Nupur steps into its third decade
Photos courtesy: Goa Kala Academy
January 27, 2016
For ankle bells which have sounded for over two decades, Goa’s annual Nupur festival spread over three days, marking its 21st consecutive celebration this year, had a modest audience gathering each evening. Carrying a certain aura pervading its performance site, in the precincts of Shree Mahalsa temple at Mardol in Goa, this festival mounted by Kala Academy Goa in association with the West Zone Cultural Centre, was conceived as a means of initiating, what popular perception sees as, a very western oriented people of Goa into the classical dance heritage of India. The event is now perhaps in need of a venue like the Kala Academy’s own aesthetic premises by the sea, frequented by a cosmopolitan clientele. Also the travails of having to travel twenty odd kilometers from Panjam to Mardol for a festival which starting at about 7 o clock ends at nearly 11pm each evening, belies the purpose of the endeavour to reach out to the larger population. The temple grounds with the lit Dnyandeep in the rear bounded on by the temple (very distinctive architecture unlike any other region in India, sporting exquisite chandeliers hanging from the ceiling in the main entrance hall leading to the garbagriha) on one side and living premises for priests and visitors on the other, arguably makes for an attractive setting, the sound of puja bells and the drums heralding the evening haarti, suiting the ambiance of ‘temple dances.’
Selected with care, the artists featured were accomplished performers. But the curtain-raiser by Kala Academy’s own product Sapna Naik and her students proved disappointing. Pushpanjali with an invocation to Ganapati in the lyric “Gajavadanabeduve” in Hamsadhwani, and the Tillana as group renditions offered a measure of clean Bharatanatyam lines. But Sapna’s solo rendition of the varnam in Shanmukhapriya “Kolamayil Vahanane” fell short of expectations in both nritta tautness and in interpretative dance. Even the Meera Bhajan “Tumbin more kaun Khabarale’ in Misra Hindolam lacked impact because of the dance’s limited abhinaya. The organizers did not seem to insist on the time schedule for each artist being adhered to.
In equipoise and being able to hold most challenging one-legged stances, and in rhythmic grasp, Kuchipudi dancer Yamini Reddy stands high. “Adenamma” in Paras, her father/guru Raja Reddy’s piece-de-resistance, was rendered with élan by his daughter who brought to bear on what used to be statuesque masculine majesty, a quality of feminine energy. Introducing an effective contrast in tone was ‘Sringaralahari’ in Neelambari expounding the grace and allure of Rajarajeswari. An abridged rhythmic display on the brass plate in the Tarangam concluded the recital. Kaushalya Reddy’s assertive nattuvangam led Ravikant’s melodious vocal support with well tried Bhasker Rao’s mridangam accompaniment and Shiva Krishna Swaroop’s violin interventions.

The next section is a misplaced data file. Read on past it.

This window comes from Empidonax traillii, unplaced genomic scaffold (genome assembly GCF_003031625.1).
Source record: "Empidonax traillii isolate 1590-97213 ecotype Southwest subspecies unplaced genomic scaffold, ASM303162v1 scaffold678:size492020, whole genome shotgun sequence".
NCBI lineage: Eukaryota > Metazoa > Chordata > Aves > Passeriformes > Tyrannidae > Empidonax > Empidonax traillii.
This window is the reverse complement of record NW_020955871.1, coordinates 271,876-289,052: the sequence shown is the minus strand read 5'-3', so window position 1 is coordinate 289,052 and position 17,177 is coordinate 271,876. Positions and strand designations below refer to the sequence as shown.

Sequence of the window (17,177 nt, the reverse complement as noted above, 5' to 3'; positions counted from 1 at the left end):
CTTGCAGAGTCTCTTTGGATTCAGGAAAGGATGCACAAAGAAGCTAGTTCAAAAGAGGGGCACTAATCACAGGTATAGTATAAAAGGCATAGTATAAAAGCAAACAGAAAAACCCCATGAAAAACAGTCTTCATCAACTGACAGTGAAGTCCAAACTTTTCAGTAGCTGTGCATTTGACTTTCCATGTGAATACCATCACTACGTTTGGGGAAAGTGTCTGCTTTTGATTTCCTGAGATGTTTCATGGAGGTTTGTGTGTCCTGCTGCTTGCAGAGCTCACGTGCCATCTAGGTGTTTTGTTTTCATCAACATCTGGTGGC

Three artists on one day was one too many and by the time Kathak Guru Rajendra Gangani took the floor, it was nearing 10pm and he had to wind up with a few of his Jaipur gharana jewels as intra forms. The most striking was the Farmaishi composition, with 3, 4 and 5 chakkars, each rendered at a different speed concluding an avartan. Another was the changing placing of syllable ‘dha’ improvised in an interaction with the tablist Pt Kalinath Misra, the sawal/jawab sessions of Gangani answering the rhythmic challenges thrown by Kalinath Misra, demonstrating the laya control exercised by both dancer and percussionist, with tihais and tatkar providing inspiring flashes of improvisation. The homage to the Guru, in this case Rajendra’s father Kundanlal Gangani “Malatilak manohar bano, Laya sir chat dhari, Gurubin aise kaun kare” was movingly reverent to the Guru. On the harmonium was Somnath Mishra and on sarangi was Sangeet Mishra.
Right from the Alaripu in Sankeerna nadai with the Tiruppugarzh verses, visualized in a Kartikeya/peacock interaction with the bird becoming the vehicle of the deity, Janaki Rangarajan’s impeccable araimandi, finished hand stretches and rhythmic exactitude with the typical sukhalasya and movements a la Padma Subrahmanyam (her Guru) punctuating the choreography, were evident. Janaki’s depiction of the smitten nayika in the Vadivelu varnam in Todi “Mohalagiri konden Swamy”, met with a very involved rendition. The nayika’s all consuming love for Mannargudi Rajagopalaswamy, was depicted convincingly, though the sancharis woven round each musical statement tended to be one too many, sometimes looking repetitive. Janaki had the advantage of a soulful singer in Arun Gopinath, a fine mridangist in Karthikeyan Ramanathan and forceful nattuvangam support provided by Kaushik Champakesan. Flute melody by Jayaram completed the musical crew. “Kuru yadunandana,” the ashtapadi of Jayadeva presented in the seated position right through communicated adequately, and she could have done away with the attempt in the introduction of translating the Geeta Govindam lines - which cannot avoid sounding commonplace robbing the work of its lilting poetry. After the ‘haarti’ ritual in the temple, the interrupted performance concluded with Vaidyanathan’s Tillana in Poorvi. In common with the editing which dancers engage in today changing Bharatanatyam adavus, with an excess of lasya ridden Bharatanritta poses and movements, apart from not gelling with the linear geometry of Bharatanatyam, took away the Tillana identity of statuesque grandeur.